Removing unused private methods is safe though. (if you're doing reflection on private methods I would say something is wrong with your code..)
    All the rest is debatable and should be probably configurable.
    Regards,
    Vlad
  13. with a test suite ...[ Go to top ]

    Maybe if you have a good test suite for your application you can remove unused classes more safety.
  14. I am currently developping J2ME applications and there I can surely say you can't deploy any serious application without obfuscation. And Proguard does a great job there!
    In J2ME the main benefit of obfuscation is in shrinking the size of the code.

    I have used Retroguard (www.retrologic.com) but from my experience Proguard produces about 5% smaller jars.

    The security aspect is also important but it is not gonna be as easy to get the jar file of the J2ME application once OTA capable phones become available as it is with applets.

    In J2ME the removal of unused methods and classes is of great help, because otherwise I would have to do it by hand. Without such a tool it won't be possible to write a descent J2ME library. I'll have to rip it off in every application and it will be just easier to write a lot of stuff a new.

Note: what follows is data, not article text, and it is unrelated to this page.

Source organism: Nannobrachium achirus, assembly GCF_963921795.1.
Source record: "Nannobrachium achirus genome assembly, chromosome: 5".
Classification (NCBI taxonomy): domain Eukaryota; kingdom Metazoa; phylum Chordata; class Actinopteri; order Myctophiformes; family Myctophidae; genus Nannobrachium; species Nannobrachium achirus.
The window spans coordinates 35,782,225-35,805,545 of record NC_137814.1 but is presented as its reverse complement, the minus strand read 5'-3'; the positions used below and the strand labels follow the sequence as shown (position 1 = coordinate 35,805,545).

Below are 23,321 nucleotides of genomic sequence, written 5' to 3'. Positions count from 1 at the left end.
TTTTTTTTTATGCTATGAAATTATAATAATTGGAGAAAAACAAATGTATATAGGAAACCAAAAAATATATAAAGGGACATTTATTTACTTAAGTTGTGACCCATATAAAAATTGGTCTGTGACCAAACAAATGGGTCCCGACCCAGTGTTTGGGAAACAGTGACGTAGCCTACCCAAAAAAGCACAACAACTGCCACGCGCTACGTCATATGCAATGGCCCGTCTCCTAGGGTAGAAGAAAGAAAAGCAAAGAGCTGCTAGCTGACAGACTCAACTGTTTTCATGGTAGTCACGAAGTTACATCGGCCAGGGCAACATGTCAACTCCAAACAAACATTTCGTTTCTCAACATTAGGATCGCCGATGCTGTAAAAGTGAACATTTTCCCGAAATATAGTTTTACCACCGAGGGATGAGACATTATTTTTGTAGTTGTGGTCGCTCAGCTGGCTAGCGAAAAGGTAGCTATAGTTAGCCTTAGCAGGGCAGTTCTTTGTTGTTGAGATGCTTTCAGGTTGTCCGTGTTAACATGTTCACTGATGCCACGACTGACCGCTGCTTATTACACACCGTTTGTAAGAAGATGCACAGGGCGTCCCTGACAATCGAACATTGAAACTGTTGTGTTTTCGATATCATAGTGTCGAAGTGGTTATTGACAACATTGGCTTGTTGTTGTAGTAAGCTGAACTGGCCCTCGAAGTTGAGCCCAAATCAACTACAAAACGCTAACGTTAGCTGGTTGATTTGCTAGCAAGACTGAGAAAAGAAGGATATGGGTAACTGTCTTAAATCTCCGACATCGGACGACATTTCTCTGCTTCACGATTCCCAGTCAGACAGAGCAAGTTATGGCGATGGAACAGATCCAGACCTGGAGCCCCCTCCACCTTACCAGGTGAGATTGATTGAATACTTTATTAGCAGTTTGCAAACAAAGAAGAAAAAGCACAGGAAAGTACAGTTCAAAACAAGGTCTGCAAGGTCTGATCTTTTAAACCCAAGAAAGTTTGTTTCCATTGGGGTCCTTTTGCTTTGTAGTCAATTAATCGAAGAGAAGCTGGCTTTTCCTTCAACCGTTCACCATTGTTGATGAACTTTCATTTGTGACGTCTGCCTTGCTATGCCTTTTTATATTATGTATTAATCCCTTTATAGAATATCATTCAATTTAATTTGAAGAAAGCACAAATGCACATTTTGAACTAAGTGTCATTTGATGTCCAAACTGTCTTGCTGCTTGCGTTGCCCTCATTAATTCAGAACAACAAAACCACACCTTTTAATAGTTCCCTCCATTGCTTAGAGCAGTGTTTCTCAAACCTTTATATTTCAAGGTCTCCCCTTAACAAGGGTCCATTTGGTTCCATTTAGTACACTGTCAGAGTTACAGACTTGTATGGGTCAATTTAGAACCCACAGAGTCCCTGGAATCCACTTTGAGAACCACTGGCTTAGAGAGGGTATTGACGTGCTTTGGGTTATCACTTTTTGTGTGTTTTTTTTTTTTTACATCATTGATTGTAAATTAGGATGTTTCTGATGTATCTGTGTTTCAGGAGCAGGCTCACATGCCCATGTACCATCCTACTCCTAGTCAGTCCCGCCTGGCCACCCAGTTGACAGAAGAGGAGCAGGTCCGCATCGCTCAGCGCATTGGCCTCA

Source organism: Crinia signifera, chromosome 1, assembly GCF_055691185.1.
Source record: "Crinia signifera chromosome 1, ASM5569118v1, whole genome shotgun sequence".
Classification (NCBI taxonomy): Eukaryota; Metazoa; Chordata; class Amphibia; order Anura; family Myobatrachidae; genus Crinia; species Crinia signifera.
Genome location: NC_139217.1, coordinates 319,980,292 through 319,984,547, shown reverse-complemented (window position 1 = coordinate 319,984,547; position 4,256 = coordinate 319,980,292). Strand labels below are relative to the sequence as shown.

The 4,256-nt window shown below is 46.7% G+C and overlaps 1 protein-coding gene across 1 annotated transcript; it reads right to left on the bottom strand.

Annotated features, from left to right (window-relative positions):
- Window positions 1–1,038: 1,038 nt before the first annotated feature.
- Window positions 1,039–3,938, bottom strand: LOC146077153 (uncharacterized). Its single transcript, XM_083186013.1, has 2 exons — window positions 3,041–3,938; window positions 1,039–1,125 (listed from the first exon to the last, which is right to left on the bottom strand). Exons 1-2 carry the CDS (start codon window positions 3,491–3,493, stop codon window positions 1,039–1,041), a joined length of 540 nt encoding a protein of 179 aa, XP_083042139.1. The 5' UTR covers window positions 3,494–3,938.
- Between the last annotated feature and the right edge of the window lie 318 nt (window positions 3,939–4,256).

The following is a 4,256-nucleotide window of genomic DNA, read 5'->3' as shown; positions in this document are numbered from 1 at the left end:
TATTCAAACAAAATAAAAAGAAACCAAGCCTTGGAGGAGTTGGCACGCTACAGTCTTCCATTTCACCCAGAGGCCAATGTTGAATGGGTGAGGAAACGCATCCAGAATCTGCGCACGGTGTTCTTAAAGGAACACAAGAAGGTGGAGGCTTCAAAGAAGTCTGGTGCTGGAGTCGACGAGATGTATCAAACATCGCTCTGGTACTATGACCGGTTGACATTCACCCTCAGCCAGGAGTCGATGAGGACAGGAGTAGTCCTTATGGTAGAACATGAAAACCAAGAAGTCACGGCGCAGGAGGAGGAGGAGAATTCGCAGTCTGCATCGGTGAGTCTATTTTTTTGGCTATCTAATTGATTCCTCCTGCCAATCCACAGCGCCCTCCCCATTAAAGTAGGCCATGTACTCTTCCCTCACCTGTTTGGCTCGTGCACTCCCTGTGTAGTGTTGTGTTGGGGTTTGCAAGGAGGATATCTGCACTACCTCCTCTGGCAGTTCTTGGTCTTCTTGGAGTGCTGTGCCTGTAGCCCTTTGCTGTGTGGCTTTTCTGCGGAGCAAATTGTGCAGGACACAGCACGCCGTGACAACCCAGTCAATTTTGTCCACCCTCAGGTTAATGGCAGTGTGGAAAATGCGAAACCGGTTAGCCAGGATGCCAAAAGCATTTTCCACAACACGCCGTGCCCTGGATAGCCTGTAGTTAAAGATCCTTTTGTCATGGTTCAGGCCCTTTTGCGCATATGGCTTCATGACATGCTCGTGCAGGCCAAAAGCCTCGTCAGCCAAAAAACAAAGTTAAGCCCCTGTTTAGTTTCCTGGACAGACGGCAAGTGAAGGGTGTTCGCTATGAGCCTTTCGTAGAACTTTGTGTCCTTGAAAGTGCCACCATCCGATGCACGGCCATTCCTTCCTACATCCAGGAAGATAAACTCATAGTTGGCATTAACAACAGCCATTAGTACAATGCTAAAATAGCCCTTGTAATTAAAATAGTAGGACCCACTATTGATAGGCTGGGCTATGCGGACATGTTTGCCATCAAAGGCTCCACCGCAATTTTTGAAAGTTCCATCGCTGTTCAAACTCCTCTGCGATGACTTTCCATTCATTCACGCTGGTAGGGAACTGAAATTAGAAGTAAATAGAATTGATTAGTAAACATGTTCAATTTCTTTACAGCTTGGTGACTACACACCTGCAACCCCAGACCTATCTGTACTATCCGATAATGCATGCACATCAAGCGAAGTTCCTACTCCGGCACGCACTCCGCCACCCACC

Does anybody know if Proguard removes methods that are not called at all, or methods which call stacks are not invoked?
  15. Proguard article[ Go to top ]

    There is a useful article about Proguard and MIDlet obfuscation at
    http://wireless.java.sun.com/midp/ttips/proguard/
    that includes a class to integrate Proguard with Sun's Wireless Toolkit
  16. Incremental Obfuscation[ Go to top ]

    this software do not manage incremental obfuscation which is essential to incremental jar update in java web start for example (in fact a few does !)
  17. Other obfuscators: Alphaworks JAX[ Go to top ]

    What does it do that JAX http://alphaworks.ibm.com/tech/JAX didn't do in 1998?!

    I know that it hasn't been developed (at least in the Alphaworks version) since then, but IIRC, JAX also does method devirtualisation, class merging and other stuff...